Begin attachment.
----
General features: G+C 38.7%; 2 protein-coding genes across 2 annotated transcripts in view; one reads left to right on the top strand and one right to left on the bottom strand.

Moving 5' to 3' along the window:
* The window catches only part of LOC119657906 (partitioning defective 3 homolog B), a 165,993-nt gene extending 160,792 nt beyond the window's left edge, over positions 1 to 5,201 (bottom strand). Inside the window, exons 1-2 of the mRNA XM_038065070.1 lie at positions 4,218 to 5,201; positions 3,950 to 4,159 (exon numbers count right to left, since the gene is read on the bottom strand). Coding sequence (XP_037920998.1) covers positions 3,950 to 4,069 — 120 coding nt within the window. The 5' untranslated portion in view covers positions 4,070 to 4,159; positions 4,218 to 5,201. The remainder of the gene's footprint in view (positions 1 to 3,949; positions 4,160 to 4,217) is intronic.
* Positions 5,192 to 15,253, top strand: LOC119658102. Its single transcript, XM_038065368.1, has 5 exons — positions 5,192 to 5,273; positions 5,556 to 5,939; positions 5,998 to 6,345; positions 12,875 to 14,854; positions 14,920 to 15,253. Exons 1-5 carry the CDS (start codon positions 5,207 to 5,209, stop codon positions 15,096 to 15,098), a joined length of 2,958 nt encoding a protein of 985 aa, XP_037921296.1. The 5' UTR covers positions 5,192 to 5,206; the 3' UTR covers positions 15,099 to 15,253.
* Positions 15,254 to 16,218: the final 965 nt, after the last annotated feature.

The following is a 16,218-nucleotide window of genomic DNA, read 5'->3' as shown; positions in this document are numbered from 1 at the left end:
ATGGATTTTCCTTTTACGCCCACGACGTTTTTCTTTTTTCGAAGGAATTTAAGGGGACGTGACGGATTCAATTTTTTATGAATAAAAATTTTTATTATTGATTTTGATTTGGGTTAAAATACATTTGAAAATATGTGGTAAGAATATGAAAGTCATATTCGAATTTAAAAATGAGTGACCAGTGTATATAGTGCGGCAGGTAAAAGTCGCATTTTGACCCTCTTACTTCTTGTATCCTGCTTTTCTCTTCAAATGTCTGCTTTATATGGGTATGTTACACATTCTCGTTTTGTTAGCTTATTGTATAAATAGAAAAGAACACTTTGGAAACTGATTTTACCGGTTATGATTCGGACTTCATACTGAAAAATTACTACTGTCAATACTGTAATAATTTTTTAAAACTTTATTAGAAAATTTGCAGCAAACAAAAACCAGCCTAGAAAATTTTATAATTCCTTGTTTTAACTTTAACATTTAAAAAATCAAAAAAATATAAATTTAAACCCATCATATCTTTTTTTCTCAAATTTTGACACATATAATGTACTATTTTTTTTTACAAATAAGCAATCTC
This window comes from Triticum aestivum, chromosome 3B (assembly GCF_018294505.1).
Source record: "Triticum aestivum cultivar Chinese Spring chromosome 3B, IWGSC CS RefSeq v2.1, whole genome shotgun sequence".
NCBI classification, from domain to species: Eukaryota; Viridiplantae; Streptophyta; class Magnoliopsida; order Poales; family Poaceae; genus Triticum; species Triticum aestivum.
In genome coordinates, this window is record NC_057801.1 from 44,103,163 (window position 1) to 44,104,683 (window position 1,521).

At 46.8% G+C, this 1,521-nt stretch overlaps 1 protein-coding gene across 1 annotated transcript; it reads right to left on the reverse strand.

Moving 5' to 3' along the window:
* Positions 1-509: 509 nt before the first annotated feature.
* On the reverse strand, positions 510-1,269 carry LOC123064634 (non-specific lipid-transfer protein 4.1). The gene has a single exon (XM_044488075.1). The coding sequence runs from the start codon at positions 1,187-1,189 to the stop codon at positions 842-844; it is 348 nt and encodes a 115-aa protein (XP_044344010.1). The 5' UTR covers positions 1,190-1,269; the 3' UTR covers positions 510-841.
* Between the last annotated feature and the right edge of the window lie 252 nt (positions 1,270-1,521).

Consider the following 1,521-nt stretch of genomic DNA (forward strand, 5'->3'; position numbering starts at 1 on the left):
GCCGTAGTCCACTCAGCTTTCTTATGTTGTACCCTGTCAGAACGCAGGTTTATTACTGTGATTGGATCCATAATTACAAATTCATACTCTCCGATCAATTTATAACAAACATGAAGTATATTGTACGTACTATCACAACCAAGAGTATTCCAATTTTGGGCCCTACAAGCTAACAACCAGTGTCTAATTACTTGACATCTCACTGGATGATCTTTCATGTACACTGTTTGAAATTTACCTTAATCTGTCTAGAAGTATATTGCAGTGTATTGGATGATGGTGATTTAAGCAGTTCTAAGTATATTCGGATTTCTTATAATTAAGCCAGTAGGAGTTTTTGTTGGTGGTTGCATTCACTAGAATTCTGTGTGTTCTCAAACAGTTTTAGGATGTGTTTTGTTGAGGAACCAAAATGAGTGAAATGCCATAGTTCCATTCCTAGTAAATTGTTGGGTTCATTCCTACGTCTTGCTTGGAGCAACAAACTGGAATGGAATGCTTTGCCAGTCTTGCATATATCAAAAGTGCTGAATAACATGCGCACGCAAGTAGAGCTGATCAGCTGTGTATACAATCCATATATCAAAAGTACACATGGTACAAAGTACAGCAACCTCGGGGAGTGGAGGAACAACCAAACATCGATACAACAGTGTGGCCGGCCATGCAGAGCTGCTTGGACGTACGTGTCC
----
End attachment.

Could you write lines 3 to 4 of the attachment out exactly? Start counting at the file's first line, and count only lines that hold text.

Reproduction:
* The window catches only part of LOC119657906 (partitioning defective 3 homolog B), a 165,993-nt gene extending 160,792 nt beyond the window's left edge, over positions 1 to 5,201 (bottom strand). Inside the window, exons 1-2 of the mRNA XM_038065070.1 lie at positions 4,218 to 5,201; positions 3,950 to 4,159 (exon numbers count right to left, since the gene is read on the bottom strand). Coding sequence (XP_037920998.1) covers positions 3,950 to 4,069 — 120 coding nt within the window. The 5' untranslated portion in view covers positions 4,070 to 4,159; positions 4,218 to 5,201. The remainder of the gene's footprint in view (positions 1 to 3,949; positions 4,160 to 4,217) is intronic.
* Positions 5,192 to 15,253, top strand: LOC119658102. Its single transcript, XM_038065368.1, has 5 exons — positions 5,192 to 5,273; positions 5,556 to 5,939; positions 5,998 to 6,345; positions 12,875 to 14,854; positions 14,920 to 15,253. Exons 1-5 carry the CDS (start codon positions 5,207 to 5,209, stop codon positions 15,096 to 15,098), a joined length of 2,958 nt encoding a protein of 985 aa, XP_037921296.1. The 5' UTR covers positions 5,192 to 5,206; the 3' UTR covers positions 15,099 to 15,253.